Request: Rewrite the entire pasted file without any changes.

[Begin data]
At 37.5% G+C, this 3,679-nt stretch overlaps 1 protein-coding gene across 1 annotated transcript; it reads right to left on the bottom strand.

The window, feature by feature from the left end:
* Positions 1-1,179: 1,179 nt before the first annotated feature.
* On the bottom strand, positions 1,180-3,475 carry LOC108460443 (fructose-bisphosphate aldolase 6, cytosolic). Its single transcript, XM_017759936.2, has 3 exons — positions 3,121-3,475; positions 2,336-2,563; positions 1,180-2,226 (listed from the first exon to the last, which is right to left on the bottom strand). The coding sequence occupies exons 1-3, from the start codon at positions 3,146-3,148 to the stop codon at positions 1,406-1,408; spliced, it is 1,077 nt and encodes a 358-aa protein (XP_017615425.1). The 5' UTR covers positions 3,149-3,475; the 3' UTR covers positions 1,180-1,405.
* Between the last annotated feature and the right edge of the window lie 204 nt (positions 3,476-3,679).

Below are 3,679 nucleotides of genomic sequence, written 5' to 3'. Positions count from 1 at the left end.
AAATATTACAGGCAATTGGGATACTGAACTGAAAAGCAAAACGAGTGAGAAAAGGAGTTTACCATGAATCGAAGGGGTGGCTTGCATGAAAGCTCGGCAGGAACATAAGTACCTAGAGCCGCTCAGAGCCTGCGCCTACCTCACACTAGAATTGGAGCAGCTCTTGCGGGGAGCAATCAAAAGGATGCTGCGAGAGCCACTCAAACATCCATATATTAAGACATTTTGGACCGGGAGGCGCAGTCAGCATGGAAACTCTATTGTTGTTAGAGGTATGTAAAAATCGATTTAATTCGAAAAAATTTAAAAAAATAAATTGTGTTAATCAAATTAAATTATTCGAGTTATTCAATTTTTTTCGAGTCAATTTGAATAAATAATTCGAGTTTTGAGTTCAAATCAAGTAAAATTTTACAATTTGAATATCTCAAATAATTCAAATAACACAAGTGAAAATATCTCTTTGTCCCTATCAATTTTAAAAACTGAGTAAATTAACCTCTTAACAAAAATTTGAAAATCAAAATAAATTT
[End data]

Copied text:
At 37.5% G+C, this 3,679-nt stretch overlaps 1 protein-coding gene across 1 annotated transcript; it reads right to left on the bottom strand.

The window, feature by feature from the left end:
* Positions 1-1,179: 1,179 nt before the first annotated feature.
* On the bottom strand, positions 1,180-3,475 carry LOC108460443 (fructose-bisphosphate aldolase 6, cytosolic). Its single transcript, XM_017759936.2, has 3 exons — positions 3,121-3,475; positions 2,336-2,563; positions 1,180-2,226 (listed from the first exon to the last, which is right to left on the bottom strand). The coding sequence occupies exons 1-3, from the start codon at positions 3,146-3,148 to the stop codon at positions 1,406-1,408; spliced, it is 1,077 nt and encodes a 358-aa protein (XP_017615425.1). The 5' UTR covers positions 3,149-3,475; the 3' UTR covers positions 1,180-1,405.
* Between the last annotated feature and the right edge of the window lie 204 nt (positions 3,476-3,679).

Below are 3,679 nucleotides of genomic sequence, written 5' to 3'. Positions count from 1 at the left end.
AAATATTACAGGCAATTGGGATACTGAACTGAAAAGCAAAACGAGTGAGAAAAGGAGTTTACCATGAATCGAAGGGGTGGCTTGCATGAAAGCTCGGCAGGAACATAAGTACCTAGAGCCGCTCAGAGCCTGCGCCTACCTCACACTAGAATTGGAGCAGCTCTTGCGGGGAGCAATCAAAAGGATGCTGCGAGAGCCACTCAAACATCCATATATTAAGACATTTTGGACCGGGAGGCGCAGTCAGCATGGAAACTCTATTGTTGTTAGAGGTATGTAAAAATCGATTTAATTCGAAAAAATTTAAAAAAATAAATTGTGTTAATCAAATTAAATTATTCGAGTTATTCAATTTTTTTCGAGTCAATTTGAATAAATAATTCGAGTTTTGAGTTCAAATCAAGTAAAATTTTACAATTTGAATATCTCAAATAATTCAAATAACACAAGTGAAAATATCTCTTTGTCCCTATCAATTTTAAAAACTGAGTAAATTAACCTCTTAACAAAAATTTGAAAATCAAAATAAATTT